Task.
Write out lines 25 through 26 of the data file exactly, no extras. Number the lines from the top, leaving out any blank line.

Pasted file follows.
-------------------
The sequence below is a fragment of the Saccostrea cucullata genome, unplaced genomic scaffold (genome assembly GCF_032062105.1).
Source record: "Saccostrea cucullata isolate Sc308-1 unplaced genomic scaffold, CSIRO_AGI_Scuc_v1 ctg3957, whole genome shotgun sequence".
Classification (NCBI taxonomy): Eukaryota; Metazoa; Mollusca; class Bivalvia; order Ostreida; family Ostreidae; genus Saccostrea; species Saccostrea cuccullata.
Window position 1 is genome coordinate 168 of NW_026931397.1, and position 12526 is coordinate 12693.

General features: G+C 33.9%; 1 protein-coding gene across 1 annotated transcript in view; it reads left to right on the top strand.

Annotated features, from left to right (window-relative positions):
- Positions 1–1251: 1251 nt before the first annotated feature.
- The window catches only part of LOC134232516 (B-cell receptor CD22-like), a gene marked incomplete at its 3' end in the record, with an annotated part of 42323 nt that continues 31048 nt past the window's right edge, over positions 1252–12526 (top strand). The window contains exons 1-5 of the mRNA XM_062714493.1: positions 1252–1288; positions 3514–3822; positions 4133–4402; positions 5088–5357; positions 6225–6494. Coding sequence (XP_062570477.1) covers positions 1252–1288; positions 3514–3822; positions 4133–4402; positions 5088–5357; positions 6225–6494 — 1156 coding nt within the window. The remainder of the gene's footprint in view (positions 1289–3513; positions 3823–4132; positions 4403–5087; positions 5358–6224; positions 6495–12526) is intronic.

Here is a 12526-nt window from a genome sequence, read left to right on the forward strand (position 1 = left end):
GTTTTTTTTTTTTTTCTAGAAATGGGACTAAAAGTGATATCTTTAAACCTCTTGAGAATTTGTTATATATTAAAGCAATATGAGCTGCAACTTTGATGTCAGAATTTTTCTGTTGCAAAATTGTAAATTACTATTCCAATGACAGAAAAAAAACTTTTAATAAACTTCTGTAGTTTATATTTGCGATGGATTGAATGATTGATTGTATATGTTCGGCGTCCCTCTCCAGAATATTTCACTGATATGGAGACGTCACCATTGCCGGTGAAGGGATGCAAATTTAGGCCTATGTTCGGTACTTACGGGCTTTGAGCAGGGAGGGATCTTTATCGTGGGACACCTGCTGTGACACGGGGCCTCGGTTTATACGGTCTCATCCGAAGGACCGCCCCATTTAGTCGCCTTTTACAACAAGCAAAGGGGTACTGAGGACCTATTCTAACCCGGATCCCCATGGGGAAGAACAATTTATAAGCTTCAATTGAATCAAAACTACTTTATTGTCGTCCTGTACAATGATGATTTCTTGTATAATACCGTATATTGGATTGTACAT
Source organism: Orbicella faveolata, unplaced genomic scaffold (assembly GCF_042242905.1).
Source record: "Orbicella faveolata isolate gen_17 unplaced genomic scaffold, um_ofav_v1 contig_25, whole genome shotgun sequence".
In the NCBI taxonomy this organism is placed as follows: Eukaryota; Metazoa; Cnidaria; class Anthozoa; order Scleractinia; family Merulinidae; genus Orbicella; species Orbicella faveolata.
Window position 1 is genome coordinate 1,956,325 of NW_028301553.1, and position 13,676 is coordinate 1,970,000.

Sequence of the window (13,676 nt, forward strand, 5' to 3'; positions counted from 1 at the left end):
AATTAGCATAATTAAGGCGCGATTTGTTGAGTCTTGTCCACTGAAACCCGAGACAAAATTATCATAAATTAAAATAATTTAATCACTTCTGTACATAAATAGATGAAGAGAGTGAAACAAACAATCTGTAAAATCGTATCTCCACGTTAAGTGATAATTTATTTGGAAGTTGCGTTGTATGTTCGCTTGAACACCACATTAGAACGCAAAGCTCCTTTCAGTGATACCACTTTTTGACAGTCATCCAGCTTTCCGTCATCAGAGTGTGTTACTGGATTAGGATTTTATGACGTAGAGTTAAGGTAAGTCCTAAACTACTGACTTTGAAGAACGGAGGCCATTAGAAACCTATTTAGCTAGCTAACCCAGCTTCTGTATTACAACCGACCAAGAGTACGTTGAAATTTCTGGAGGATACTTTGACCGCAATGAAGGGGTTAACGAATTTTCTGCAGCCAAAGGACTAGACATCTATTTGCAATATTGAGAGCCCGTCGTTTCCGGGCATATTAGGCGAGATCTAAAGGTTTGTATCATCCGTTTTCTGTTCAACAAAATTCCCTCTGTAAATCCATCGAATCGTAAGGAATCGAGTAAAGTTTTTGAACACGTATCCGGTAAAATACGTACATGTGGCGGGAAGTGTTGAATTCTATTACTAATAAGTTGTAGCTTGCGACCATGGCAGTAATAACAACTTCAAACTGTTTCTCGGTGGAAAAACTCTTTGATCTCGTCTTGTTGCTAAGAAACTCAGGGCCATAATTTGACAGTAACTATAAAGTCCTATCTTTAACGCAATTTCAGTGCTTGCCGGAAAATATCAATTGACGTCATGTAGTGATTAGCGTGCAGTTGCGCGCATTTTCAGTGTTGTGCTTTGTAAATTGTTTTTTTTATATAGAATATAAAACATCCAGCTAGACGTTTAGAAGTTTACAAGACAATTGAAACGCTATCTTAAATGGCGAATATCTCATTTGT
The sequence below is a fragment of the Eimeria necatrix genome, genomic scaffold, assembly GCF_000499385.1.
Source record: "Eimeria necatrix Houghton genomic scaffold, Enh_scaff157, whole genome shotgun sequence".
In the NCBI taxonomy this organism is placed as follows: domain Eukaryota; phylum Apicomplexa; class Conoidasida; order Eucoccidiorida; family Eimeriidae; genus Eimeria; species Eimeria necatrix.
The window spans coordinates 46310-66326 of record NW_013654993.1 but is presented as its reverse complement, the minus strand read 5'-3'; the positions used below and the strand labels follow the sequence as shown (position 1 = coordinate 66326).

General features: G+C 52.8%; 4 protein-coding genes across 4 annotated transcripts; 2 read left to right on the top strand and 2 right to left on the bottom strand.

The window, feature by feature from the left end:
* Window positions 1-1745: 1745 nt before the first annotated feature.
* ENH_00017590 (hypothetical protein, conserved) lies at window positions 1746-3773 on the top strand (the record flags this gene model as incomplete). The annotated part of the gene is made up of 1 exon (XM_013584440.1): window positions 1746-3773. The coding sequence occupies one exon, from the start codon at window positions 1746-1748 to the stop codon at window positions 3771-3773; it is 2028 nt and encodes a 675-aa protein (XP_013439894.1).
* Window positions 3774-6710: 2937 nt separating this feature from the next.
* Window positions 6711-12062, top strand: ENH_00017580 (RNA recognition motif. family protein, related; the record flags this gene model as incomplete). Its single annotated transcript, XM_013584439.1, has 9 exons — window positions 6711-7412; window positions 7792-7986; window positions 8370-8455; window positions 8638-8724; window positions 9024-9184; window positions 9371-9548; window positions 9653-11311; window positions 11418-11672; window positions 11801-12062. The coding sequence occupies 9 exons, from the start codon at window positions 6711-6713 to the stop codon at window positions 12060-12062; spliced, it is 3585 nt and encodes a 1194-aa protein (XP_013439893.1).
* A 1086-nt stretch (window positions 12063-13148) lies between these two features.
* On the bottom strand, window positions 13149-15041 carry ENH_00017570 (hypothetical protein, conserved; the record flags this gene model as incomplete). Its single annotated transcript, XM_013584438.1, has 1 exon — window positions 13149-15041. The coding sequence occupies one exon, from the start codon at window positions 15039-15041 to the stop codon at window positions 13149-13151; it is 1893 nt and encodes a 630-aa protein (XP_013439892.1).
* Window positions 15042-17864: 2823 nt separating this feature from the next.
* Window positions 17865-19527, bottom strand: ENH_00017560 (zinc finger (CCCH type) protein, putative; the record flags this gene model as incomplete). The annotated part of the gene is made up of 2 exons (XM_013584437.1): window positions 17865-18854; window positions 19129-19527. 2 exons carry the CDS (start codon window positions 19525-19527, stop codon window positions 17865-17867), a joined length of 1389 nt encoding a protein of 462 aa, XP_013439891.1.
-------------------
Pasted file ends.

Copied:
* Window positions 3774-6710: 2937 nt separating this feature from the next.
* Window positions 6711-12062, top strand: ENH_00017580 (RNA recognition motif. family protein, related; the record flags this gene model as incomplete). Its single annotated transcript, XM_013584439.1, has 9 exons — window positions 6711-7412; window positions 7792-7986; window positions 8370-8455; window positions 8638-8724; window positions 9024-9184; window positions 9371-9548; window positions 9653-11311; window positions 11418-11672; window positions 11801-12062. The coding sequence occupies 9 exons, from the start codon at window positions 6711-6713 to the stop codon at window positions 12060-12062; spliced, it is 3585 nt and encodes a 1194-aa protein (XP_013439893.1).